Thursday, June 14, 2007

Number of broadband users reaches 300m

Number of broadband users reaches 300m

Platform: Internet | Author: Suzanne Bearne | Source: | Published: 14.06.07

The internet research firm found that there are over 1.1bn internet users worldwide with nearly a third using the internet via high speed connections.

South Korea topped the list of the countries with the highest broadband penetration with 90% of households online whereas in the UK only 55.5% were online via broadband.

The US remained the country with the most broadband users with over 60m users, followed by China with 56m. The UK ranked sixth with almost 14m broadband subscribers.

The data also revealed that Eastern Europe was the only region to achieve more than 10% growth during the quarter.

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Wednesday, June 13, 2007

Widgets Already Ready for Prime Time

Widgets Already Ready for Prime Time


The Wall Street Journal
So-called "widgets" (no, not the economics term for "product") could become major drivers of advertising on social media sites, says The Wall Street Journal. In the Web 2.0 world, "widgets" refer to interactive photo, video and music tools that allow everyday users to post content--movie trailers, photo slide shows, music playlists--to their site or social networking profile. New research from comScore shows that consumers are increasingly interacting with this type of broadband content: in April, nearly 178 million people Web-wide viewed content made with these so-called widgets. The comScore report is one of the first to measure the reach of widget-producers like Slide, Inc. RockYou Inc., and PictureTrail, Inc.
Advertisers, no doubt, must now sit up and take notice. Those are some big numbers from a relatively new phenomenon, and the sky's the limit: a widget could also be anything from an interactive video ad to a branded advergame. For a video provider like YouTube, a "widget" is another piece of content to sell advertising against.

Part of the reason that widgets have caught fire is their ease of use. Slide, the category's top provider with 117.1 million users in April, makes producing a video slide show on your MySpace page as easy as clicking a few buttons or copying and pasting a piece of code. As the Journal report says, widgets are rapidly becoming the de facto form of self-expression through broadband content. However, the problem for widget makers is that they largely depend on MySpace and Facebook, which have a history of blocking third-party content makers, for distribution.

Read the whole story... <

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Johnson & Johnson's BabyCenter Web site expands to China

Johnson & Johnson's BabyCenter Web site expands to China

Johnson & Johnson member-company BabyCenter LLC is expanding to China, it reports. The Web site BabyCenter China will give more than 56 million new and expectant mothers access to prenatal and parenting information and resources, as well as an online community. The U.S version of BabyCenter reaches 78% of all new and expecting moms in the United States in a year and is the category leader in online parenting sites in the United States, United Kingdom, Australia, and Canada. In 2007, it's estimated that there will be 20 million babies born in China--five times as many as in the United States. BabyCenter China will give those new parents access to stage-based content and resources, including a pregnancy calendar and e-mail newsletters with personalized fetal, baby, or child development information.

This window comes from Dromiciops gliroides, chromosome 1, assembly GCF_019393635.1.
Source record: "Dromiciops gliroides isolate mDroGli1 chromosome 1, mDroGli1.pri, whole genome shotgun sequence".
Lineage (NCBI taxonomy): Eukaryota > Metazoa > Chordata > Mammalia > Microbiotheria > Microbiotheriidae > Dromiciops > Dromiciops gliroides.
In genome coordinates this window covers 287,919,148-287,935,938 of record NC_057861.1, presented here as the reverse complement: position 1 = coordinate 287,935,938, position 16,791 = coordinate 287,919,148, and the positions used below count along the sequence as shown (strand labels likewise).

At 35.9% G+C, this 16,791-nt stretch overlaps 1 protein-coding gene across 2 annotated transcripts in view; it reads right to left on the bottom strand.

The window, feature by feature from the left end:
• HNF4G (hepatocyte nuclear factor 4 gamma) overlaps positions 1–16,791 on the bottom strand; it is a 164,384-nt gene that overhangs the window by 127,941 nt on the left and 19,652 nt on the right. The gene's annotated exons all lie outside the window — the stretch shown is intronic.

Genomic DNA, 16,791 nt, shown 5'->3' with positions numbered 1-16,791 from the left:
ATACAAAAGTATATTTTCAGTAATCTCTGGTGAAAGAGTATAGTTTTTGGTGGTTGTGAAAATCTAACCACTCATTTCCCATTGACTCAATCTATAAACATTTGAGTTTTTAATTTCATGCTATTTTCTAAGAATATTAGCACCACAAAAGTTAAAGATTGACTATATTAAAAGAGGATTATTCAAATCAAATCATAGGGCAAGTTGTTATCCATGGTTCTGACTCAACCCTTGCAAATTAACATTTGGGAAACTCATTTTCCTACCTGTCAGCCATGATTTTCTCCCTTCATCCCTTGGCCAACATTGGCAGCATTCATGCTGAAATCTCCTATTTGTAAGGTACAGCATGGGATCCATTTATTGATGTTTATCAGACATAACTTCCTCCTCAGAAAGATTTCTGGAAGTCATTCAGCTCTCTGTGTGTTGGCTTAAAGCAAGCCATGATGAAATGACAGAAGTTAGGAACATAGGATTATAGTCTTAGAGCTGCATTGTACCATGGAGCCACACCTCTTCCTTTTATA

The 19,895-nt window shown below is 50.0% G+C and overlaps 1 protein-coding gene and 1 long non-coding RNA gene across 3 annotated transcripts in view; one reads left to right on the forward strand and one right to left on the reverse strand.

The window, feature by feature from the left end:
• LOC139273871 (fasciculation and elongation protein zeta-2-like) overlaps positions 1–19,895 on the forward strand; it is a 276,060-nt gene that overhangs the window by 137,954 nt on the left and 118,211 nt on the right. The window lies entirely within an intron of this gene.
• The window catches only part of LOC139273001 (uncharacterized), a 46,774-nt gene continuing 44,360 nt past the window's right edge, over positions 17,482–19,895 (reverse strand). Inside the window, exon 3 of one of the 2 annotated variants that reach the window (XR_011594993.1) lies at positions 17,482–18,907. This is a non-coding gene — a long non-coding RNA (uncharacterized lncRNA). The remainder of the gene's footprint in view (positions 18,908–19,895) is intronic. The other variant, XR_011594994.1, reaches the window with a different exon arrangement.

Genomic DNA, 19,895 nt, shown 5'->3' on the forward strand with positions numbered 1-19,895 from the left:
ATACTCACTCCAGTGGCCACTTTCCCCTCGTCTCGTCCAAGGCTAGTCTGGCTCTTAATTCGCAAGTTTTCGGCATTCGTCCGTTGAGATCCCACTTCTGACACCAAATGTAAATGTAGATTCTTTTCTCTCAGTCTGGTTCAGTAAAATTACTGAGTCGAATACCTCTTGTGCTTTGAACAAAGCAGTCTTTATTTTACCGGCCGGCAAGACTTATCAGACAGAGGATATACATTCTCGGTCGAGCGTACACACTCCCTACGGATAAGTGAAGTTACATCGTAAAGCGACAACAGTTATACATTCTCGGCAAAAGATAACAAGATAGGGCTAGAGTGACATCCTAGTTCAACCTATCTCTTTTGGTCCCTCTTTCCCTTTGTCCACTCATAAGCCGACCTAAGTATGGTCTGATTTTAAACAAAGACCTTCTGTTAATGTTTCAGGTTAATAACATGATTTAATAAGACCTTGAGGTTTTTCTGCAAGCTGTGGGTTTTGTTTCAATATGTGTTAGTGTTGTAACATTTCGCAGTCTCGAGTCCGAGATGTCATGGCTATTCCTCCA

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Tuesday, June 12, 2007

P&G study: No correlation between adherence, number of pills

P&G study: No correlation between adherence, number of pills

A new Procter & Gamble-sponsored study shows that the number of pills a patient has to take does not affect how well the patient adheres to the medication. Although persistence for once-daily drugs ranged from 17% to 59%, the study found no noticeable difference in persistence among drugs that are meant to be taken daily, twice daily, and three times daily. According to P&G, the study suggests that the reasons behind non-adherence are often varied and can be patient specific. The study examined more than 19,000 health service reimbursement records and specifically analyzed patients taking calcium channel blockers with copays of at least $20. Although the P&G study found no variance in adherence among patients who are required to take medications with at least daily frequency, a Roche study last year showed improved adherence with a monthly, rather than weekly, dosing regimen (ePharm5, 7/21/06).

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Monday, June 11, 2007

"Give Your Legs a Rest"

Am I the only one that finds this game quite addictive?
April 18, 2007 “Give Your Legs A Rest” is a new game produced for WebMD. This game was developed for WebMD’s client, Mirapex, a drug intended to treat Restless Leg Syndrome as well as Parkinson’s disease. Mirapex is produced by Boehringer Ingelheim Pharmaceuticals, Inc., one of the world’s 20 leading pharmaceutical companies headquarted in Germany.

The game is available on the WebMD site -